What wireless channel to use in a crowded space
And again for the best throughput and minimal interference, channels 1, 6, and 11 are your choice. Depending on the neighboring WiFi networks one channel can be a better choice than another.
E.g. if you choose channel 1, but your neighbor is using channel 2, then you'll want to switch to 11 to completely avoid overlapping, though 6 can work as well if not better. As tempting as it is to use the channels other than 1, 6, and 11, remember that everyone around will be stomping on your throughput and you can become the reason for channel interference.
It would be a perfect setting to talk with all the neighbors and set up each router to channels 1, 6, 11. If you have a thick brick wall between you and your neighbor using the same channel 1 probably wouldn't hurt, but if there is a thin wall between you, try working on using different wireless channels.
5 GHz channel band
The 5 GHz (802.11n and 802.11ac) band actually offers way more free space at the higher frequencies. It offers 23 non-overlapping 20MHz channels.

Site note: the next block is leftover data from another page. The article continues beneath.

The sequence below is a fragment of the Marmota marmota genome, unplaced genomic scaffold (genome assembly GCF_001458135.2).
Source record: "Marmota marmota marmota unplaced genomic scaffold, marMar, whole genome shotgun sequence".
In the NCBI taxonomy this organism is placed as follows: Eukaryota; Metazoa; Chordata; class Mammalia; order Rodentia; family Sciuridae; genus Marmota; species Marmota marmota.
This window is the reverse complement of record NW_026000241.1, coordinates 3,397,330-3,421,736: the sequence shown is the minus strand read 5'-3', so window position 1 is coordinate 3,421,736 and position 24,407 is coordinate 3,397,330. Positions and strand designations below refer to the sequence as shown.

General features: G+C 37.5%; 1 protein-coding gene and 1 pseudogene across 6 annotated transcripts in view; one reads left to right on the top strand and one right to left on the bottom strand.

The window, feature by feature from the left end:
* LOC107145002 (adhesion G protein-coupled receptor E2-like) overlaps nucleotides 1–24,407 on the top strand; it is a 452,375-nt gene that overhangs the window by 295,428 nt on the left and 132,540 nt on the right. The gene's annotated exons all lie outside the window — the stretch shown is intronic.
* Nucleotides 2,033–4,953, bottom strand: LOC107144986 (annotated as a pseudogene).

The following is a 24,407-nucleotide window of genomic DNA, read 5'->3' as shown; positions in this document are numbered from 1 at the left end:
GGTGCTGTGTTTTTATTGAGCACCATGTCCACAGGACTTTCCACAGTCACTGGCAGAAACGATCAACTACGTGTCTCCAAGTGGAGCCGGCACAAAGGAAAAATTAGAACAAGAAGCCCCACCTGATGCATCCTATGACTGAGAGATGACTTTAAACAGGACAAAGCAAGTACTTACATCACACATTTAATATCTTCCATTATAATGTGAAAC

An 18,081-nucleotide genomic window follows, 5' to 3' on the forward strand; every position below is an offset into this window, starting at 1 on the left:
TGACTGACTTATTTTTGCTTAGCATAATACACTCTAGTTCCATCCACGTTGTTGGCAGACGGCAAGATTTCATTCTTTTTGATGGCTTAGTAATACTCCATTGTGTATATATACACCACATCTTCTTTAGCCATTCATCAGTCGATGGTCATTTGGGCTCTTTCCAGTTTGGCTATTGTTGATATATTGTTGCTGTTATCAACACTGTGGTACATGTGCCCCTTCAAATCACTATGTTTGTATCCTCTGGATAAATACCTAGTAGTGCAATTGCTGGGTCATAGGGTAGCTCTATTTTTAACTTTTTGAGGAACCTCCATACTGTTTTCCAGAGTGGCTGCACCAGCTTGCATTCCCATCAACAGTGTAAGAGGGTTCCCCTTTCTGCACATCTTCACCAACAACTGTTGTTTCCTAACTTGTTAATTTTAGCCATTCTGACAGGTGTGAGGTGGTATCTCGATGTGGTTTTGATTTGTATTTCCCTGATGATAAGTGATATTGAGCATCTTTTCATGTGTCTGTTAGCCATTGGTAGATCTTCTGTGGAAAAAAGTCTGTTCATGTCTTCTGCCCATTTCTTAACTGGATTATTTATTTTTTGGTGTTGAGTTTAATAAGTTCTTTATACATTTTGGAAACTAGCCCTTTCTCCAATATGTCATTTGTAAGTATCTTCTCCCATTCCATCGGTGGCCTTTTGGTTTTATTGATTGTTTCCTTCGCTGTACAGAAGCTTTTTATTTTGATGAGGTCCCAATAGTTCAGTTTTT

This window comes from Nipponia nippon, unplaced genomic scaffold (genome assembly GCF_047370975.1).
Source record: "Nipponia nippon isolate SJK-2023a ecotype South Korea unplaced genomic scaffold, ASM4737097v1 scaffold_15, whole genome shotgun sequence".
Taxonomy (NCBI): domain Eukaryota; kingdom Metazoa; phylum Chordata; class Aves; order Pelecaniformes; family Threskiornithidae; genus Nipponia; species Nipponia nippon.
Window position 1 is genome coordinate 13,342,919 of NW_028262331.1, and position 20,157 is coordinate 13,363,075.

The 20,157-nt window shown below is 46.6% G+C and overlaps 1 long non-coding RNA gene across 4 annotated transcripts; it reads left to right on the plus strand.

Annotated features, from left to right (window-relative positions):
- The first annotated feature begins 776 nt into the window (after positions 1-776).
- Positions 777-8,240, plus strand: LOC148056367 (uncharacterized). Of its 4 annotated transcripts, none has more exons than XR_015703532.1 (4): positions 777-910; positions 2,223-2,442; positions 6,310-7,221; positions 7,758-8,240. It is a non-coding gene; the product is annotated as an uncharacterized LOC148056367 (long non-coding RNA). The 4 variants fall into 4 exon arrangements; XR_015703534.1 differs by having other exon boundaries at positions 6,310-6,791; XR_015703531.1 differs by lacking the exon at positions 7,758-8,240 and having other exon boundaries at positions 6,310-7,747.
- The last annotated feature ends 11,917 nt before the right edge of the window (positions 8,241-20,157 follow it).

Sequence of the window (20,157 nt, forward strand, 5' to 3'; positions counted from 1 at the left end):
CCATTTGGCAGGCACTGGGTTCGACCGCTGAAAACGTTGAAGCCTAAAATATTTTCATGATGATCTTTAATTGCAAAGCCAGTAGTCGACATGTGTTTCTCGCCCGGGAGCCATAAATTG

Starting with 802.11n and going to 802.11ac, wireless technology became much more advanced. If you bought a router within the last couple of years, then you probably have a decent 802.11n or 802.11ac router. Most of them have a hardware inside that automatically selects the proper WiFi channel and adjusts the output power thus boosting throughput and cutting down the interference.
Using the 5GHz band and having decently thick walls as well as the general lacking of 5GHz devices usually means that there is a very little interference in your space. In cases like this you may benefit from using the 40, 80, and 160MHz channels.
Ideally, as everyone gradually upgrades their hardware and starts using 5GHz band, having to select the proper WiFi channel will become obsolete. It is especially applicable to MIMO setups (up to eight in 802.11ac), when it is a better idea to let your router do its own thing. Of course there will be custom cases like fine-tuning the channel selection for your router. Eventually, even the 5GHz will fill up, but by the time it happens we should be able to figure higher WiFi channel frequencies out. Or maybe entirely new antenna designs will be created for the high-end demands of wireless networking world.